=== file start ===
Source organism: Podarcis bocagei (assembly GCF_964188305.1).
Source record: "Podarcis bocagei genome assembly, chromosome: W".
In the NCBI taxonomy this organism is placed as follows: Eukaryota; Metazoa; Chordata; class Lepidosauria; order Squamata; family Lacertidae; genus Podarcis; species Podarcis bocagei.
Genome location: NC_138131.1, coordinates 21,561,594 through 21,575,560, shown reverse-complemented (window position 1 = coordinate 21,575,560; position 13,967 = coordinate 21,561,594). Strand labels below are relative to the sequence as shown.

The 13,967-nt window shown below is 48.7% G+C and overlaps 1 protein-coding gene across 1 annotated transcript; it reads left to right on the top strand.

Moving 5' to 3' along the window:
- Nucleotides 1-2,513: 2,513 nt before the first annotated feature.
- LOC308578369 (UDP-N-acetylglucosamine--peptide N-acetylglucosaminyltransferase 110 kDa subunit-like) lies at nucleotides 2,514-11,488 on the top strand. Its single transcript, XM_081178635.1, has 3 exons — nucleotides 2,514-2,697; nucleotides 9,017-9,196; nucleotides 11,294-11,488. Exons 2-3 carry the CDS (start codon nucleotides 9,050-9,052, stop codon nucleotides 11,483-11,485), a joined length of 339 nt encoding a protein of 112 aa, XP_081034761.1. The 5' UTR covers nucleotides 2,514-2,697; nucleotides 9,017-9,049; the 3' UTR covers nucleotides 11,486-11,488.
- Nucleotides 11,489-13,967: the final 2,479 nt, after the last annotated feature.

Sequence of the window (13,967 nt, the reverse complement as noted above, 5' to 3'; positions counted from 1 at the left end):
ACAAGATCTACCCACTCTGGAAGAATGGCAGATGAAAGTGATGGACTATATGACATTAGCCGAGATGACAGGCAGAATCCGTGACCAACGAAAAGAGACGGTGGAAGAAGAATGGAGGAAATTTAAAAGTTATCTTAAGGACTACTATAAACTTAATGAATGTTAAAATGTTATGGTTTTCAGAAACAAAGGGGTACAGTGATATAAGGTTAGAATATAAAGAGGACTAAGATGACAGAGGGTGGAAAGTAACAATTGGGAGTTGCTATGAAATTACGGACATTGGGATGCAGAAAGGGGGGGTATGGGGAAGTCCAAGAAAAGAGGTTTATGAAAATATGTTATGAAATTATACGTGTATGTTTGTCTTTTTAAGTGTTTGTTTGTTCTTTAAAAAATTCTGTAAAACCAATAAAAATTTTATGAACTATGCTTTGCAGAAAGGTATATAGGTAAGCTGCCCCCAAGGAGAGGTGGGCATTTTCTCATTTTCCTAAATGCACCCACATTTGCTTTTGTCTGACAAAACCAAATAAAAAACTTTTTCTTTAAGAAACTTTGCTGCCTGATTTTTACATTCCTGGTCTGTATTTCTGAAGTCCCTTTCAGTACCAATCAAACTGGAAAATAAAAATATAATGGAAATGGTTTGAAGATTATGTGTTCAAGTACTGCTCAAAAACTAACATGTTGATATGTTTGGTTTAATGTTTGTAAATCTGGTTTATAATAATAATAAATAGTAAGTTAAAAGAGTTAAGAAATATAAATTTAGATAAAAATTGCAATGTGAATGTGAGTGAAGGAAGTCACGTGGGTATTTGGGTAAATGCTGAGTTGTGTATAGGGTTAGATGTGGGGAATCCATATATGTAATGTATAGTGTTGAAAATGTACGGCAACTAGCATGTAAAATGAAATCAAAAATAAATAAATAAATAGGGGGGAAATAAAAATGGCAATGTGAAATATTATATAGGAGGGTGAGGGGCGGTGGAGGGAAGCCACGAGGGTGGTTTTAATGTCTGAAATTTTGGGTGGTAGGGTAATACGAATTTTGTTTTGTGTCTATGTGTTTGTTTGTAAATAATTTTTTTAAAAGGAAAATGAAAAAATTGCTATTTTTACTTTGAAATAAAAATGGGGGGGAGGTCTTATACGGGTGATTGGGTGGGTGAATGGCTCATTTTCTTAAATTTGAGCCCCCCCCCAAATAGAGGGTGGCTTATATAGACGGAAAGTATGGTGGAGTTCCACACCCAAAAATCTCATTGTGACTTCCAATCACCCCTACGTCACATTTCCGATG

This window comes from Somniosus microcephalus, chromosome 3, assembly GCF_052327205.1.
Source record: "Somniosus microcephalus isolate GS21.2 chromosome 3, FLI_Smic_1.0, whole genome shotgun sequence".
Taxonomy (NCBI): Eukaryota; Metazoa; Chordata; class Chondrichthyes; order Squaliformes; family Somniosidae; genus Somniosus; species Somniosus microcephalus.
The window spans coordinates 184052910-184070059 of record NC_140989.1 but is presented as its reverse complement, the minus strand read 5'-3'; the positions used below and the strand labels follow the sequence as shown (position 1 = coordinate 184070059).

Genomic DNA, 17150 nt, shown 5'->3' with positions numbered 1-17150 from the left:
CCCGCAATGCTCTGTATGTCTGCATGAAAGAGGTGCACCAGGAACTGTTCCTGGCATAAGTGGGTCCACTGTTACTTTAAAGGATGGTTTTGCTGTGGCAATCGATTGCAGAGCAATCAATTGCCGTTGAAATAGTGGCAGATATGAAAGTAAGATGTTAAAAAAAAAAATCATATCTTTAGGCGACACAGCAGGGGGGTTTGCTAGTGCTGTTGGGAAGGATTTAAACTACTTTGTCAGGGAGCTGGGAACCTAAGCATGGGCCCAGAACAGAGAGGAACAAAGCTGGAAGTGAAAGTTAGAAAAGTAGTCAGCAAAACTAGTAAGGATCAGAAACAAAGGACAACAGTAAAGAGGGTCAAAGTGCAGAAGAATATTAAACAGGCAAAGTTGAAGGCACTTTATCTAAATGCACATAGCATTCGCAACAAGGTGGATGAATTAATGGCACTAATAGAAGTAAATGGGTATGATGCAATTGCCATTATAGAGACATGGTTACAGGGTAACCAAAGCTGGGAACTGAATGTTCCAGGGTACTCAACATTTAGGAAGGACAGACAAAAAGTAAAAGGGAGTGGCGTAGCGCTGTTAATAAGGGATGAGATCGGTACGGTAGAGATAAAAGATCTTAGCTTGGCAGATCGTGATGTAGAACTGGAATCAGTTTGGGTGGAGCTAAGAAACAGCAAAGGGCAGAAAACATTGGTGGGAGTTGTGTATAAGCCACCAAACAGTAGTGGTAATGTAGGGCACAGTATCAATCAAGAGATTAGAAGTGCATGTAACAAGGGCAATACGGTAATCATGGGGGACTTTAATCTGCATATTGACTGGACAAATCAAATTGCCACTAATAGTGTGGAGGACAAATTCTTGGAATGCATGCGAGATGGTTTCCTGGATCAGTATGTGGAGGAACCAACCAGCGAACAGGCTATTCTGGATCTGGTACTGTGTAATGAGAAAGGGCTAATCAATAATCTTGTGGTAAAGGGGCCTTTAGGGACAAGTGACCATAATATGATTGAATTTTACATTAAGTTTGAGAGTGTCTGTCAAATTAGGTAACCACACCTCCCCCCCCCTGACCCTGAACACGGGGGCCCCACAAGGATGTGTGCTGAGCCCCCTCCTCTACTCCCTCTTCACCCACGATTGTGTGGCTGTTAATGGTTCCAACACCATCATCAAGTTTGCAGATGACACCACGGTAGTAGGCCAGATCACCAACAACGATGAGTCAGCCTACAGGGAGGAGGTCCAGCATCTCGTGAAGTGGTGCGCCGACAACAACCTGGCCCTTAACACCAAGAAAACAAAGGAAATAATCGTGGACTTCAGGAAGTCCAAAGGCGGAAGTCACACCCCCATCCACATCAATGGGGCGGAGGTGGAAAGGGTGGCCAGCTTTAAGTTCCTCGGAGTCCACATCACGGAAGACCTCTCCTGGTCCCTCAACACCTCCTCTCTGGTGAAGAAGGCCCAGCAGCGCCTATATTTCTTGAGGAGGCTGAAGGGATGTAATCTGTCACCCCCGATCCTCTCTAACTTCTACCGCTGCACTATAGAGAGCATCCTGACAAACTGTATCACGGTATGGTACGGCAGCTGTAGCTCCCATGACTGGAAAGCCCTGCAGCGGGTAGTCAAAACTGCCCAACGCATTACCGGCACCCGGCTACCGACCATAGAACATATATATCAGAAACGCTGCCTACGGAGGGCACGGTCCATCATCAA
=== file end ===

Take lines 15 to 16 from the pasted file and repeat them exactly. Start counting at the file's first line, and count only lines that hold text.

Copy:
The window spans coordinates 184052910-184070059 of record NC_140989.1 but is presented as its reverse complement, the minus strand read 5'-3'; the positions used below and the strand labels follow the sequence as shown (position 1 = coordinate 184070059).

Genomic DNA, 17150 nt, shown 5'->3' with positions numbered 1-17150 from the left: